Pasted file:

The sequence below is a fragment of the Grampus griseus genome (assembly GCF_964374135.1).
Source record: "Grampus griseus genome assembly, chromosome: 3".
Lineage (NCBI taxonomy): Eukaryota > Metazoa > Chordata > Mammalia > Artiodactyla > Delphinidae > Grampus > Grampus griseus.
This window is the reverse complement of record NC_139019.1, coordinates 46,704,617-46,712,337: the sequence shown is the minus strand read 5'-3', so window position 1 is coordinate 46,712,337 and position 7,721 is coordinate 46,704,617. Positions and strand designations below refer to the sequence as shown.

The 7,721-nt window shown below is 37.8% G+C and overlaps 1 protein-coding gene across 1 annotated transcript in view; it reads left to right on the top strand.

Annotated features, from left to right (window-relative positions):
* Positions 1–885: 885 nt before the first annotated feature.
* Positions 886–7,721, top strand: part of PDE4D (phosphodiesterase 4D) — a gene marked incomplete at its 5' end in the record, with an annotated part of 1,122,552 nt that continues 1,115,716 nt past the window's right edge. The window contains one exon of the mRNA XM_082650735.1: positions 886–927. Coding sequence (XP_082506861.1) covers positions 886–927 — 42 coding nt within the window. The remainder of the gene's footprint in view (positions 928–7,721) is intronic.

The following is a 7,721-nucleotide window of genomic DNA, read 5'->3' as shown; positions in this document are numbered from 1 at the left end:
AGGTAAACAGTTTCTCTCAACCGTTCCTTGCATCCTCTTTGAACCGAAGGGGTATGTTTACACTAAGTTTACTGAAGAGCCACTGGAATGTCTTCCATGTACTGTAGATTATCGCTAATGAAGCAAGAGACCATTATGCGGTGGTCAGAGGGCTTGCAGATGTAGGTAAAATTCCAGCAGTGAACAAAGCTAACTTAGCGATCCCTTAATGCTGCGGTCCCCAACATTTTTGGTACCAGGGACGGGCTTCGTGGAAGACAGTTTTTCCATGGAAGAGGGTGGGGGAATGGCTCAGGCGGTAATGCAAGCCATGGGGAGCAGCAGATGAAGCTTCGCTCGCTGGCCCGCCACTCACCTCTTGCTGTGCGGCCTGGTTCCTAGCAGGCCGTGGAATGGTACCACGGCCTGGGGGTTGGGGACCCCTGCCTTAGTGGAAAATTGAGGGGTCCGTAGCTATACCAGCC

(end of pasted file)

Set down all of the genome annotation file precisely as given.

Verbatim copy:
The sequence below is a fragment of the Grampus griseus genome (assembly GCF_964374135.1).
Source record: "Grampus griseus genome assembly, chromosome: 3".
Lineage (NCBI taxonomy): Eukaryota > Metazoa > Chordata > Mammalia > Artiodactyla > Delphinidae > Grampus > Grampus griseus.
This window is the reverse complement of record NC_139019.1, coordinates 46,704,617-46,712,337: the sequence shown is the minus strand read 5'-3', so window position 1 is coordinate 46,712,337 and position 7,721 is coordinate 46,704,617. Positions and strand designations below refer to the sequence as shown.

The 7,721-nt window shown below is 37.8% G+C and overlaps 1 protein-coding gene across 1 annotated transcript in view; it reads left to right on the top strand.

Annotated features, from left to right (window-relative positions):
* Positions 1–885: 885 nt before the first annotated feature.
* Positions 886–7,721, top strand: part of PDE4D (phosphodiesterase 4D) — a gene marked incomplete at its 5' end in the record, with an annotated part of 1,122,552 nt that continues 1,115,716 nt past the window's right edge. The window contains one exon of the mRNA XM_082650735.1: positions 886–927. Coding sequence (XP_082506861.1) covers positions 886–927 — 42 coding nt within the window. The remainder of the gene's footprint in view (positions 928–7,721) is intronic.

The following is a 7,721-nucleotide window of genomic DNA, read 5'->3' as shown; positions in this document are numbered from 1 at the left end:
AGGTAAACAGTTTCTCTCAACCGTTCCTTGCATCCTCTTTGAACCGAAGGGGTATGTTTACACTAAGTTTACTGAAGAGCCACTGGAATGTCTTCCATGTACTGTAGATTATCGCTAATGAAGCAAGAGACCATTATGCGGTGGTCAGAGGGCTTGCAGATGTAGGTAAAATTCCAGCAGTGAACAAAGCTAACTTAGCGATCCCTTAATGCTGCGGTCCCCAACATTTTTGGTACCAGGGACGGGCTTCGTGGAAGACAGTTTTTCCATGGAAGAGGGTGGGGGAATGGCTCAGGCGGTAATGCAAGCCATGGGGAGCAGCAGATGAAGCTTCGCTCGCTGGCCCGCCACTCACCTCTTGCTGTGCGGCCTGGTTCCTAGCAGGCCGTGGAATGGTACCACGGCCTGGGGGTTGGGGACCCCTGCCTTAGTGGAAAATTGAGGGGTCCGTAGCTATACCAGCC